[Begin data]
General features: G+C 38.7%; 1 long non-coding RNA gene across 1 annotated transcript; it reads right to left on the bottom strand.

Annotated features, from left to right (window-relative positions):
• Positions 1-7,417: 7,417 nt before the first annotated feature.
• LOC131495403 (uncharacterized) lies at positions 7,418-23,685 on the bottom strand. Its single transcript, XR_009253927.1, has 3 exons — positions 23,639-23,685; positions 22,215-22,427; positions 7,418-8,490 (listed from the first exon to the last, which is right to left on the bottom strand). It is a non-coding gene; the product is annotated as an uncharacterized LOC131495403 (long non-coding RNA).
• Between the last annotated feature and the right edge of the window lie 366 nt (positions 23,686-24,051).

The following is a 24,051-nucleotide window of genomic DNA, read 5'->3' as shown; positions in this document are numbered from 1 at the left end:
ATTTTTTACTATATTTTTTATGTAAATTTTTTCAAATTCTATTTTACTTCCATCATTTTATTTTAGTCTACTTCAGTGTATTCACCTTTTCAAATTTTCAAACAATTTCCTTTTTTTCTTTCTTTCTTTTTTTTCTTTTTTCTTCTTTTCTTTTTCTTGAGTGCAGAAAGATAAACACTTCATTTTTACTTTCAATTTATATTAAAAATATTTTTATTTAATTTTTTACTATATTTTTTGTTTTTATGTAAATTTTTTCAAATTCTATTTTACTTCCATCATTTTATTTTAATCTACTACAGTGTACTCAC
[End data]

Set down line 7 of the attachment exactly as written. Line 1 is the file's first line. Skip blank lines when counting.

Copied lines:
ATTTTTTACTATATTTTTTATGTAAATTTTTTCAAATTCTATTTTACTTCCATCATTTTATTTTAGTCTACTTCAGTGTATTCACCTTTTCAAATTTTCAAACAATTTCCTTTTTTTCTTTCTTTCTTTTTTTTCTTTTTTCTTCTTTTCTTTTTCTTGAGTGCAGAAAGATAAACACTTCATTTTTACTTTCAATTTATATTAAAAATATTTTTATTTAATTTTTTACTATATTTTTTGTTTTTATGTAAATTTTTTCAAATTCTATTTTACTTCCATCATTTTATTTTAATCTACTACAGTGTACTCAC